Diffusing Drug Cravings with Mindfulness Urge Surfing

As defined by author Jon Kabat-Zinn of University of Massachusetts Medical School, mindfulness is: “A gentle effort to be continuously present with experience…paying attention on purpose.”

With practice and commitment, mindfulness is a tool that can help people work through a variety of common concerns, such as: mood swings, stress, depression, grief and impulsivity. And now, it is being used with success to help people in drug treatment manage their addiction issues for lasting sobriety.

A newly released book, Mindfulness-Based Sobriety (Turner, Welches and Conti; 2014), relates mindfulness techniques to relapse prevention. According to the book, mindfulness begins by focusing awareness on one’s own breathing. If and when the mind strays—to thoughts, feelings, sensations and urges—it’s completely normal. However, the trick is to observe yet not react to the distractions.

 The key to appreciating mindfulness is twofold:

  1.  Be aware and accepting of urges, cravings, emotions, and all aspects of your experience, while not driven to act on them.
  2. Base motivation and actions on what need to be done in order to move towards a life worth living.

mindfulness, urge surfingWhen cravings or urges arise, a person in drug treatment learns how to acknowledge the urge without “fusing” with or acting upon it. Cravings, like waves in an ocean, tend to rise in intensity, crest and then subside. Also like waves, the process typically repeats itself. Mindful awareness of this pattern is called “urge surfing,” a term coined by the late Alan Marlatt, psychologist and developer of Relapse Prevention Therapy.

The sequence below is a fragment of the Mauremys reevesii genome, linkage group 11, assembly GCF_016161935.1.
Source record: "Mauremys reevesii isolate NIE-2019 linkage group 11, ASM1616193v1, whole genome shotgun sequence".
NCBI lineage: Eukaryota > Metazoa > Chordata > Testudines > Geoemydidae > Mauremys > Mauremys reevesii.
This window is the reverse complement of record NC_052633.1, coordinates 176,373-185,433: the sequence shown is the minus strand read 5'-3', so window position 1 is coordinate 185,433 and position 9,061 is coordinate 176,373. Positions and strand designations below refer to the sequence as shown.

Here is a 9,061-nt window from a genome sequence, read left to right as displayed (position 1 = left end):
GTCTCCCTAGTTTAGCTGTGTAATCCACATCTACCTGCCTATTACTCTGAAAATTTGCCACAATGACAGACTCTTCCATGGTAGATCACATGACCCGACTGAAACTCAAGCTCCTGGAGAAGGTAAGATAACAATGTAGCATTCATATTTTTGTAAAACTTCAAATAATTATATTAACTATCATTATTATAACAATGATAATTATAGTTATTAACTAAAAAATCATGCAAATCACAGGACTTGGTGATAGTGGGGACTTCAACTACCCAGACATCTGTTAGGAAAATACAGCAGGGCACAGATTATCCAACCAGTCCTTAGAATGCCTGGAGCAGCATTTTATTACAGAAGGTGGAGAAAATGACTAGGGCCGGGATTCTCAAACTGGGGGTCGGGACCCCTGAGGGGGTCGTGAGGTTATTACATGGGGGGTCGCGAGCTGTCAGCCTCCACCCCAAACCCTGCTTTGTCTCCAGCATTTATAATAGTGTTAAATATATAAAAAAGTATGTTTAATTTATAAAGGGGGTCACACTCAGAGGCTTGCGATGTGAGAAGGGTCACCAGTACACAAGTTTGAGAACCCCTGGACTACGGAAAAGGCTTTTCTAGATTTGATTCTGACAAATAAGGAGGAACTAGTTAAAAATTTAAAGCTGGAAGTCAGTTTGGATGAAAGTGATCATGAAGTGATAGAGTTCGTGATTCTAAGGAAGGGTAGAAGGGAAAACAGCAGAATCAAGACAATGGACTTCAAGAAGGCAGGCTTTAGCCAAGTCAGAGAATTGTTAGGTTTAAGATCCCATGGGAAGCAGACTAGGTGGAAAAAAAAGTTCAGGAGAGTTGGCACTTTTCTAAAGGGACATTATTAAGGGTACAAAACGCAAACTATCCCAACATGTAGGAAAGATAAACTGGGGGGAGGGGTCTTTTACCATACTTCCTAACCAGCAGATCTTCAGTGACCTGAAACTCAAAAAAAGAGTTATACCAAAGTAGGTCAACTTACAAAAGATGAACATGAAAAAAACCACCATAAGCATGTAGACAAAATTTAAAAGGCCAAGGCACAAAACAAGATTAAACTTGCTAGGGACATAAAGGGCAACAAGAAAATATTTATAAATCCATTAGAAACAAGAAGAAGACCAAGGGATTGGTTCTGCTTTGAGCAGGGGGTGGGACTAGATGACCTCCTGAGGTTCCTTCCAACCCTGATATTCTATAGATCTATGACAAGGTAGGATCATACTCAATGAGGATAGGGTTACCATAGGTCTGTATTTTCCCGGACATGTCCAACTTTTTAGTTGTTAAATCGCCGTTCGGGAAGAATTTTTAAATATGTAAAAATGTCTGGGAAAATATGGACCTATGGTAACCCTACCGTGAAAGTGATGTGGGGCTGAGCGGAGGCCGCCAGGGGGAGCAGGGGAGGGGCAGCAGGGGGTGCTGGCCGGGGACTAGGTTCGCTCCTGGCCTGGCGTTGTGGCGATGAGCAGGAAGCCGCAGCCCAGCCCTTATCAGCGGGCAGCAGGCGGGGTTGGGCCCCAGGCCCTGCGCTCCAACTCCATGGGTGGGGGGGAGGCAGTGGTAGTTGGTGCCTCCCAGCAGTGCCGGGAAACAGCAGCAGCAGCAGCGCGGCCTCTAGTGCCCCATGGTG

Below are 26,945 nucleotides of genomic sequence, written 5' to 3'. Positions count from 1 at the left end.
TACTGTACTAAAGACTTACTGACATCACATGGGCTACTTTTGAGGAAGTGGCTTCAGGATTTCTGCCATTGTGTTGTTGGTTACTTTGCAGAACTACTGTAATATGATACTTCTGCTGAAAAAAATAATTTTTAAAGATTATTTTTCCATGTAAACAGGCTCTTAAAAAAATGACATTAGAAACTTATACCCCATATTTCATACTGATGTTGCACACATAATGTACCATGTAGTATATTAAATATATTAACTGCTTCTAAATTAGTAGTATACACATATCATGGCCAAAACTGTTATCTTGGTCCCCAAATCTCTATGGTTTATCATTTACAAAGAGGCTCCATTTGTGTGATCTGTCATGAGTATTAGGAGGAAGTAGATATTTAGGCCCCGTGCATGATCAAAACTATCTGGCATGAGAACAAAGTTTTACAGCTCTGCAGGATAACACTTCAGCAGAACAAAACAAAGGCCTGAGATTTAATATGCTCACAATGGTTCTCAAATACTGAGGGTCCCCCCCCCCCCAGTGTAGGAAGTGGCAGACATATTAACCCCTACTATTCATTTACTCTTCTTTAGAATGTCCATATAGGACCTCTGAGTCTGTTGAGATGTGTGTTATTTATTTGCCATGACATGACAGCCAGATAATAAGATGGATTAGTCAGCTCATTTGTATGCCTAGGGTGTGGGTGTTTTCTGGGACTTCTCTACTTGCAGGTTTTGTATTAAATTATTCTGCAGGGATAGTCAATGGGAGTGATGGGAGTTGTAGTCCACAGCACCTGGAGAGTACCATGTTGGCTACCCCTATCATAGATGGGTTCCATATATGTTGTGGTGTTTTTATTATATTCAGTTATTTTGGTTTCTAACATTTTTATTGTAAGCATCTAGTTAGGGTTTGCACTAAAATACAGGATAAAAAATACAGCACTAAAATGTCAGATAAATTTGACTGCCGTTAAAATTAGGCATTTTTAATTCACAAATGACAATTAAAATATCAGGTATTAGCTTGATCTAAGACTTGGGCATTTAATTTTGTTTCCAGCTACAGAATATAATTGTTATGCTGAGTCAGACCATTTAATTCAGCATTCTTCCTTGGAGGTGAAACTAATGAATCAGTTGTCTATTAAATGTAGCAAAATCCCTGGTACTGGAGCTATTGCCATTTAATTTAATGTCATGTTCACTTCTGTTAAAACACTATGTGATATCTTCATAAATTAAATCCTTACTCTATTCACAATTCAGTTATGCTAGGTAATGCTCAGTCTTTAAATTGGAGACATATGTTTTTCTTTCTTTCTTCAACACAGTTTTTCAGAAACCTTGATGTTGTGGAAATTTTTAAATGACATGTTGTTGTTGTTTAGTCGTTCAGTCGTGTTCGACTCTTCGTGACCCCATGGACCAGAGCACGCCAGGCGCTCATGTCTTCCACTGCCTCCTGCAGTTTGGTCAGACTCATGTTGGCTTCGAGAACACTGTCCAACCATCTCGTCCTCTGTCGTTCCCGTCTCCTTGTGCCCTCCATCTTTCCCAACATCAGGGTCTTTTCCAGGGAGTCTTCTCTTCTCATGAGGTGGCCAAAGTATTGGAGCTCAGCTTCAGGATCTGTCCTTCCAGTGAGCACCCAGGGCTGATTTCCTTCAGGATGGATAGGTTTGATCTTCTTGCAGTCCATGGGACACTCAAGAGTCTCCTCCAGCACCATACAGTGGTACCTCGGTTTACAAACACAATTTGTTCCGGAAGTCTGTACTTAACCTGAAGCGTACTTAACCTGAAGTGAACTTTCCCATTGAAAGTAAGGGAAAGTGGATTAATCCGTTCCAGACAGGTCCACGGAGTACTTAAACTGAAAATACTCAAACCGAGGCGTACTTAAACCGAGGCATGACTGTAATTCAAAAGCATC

Experiencing and accepting the rise and fall of cravings and urges without reacting can be liberating for individuals who have surrendered to their urges with alcohol or drug use in the past. With a new sense of empowerment, individuals with a foundation in mindfulness will base their actions on what they need to do to achieve the life they want.

To learn more about using mindfulness to manage addiction issues, please sign up for Gateway’s free CEU webinar on Jan. 30, 2014, from 12:30-1:30 p.m. The trainers are Dr. Phil Welches and Nick Turner, substance abuse experts and co-authors of Mindfulness-Based Sobriety: A Clinicians Treatment Guide for Addiction Recovery.

Purchase the book with curriculum on Amazon.com today.

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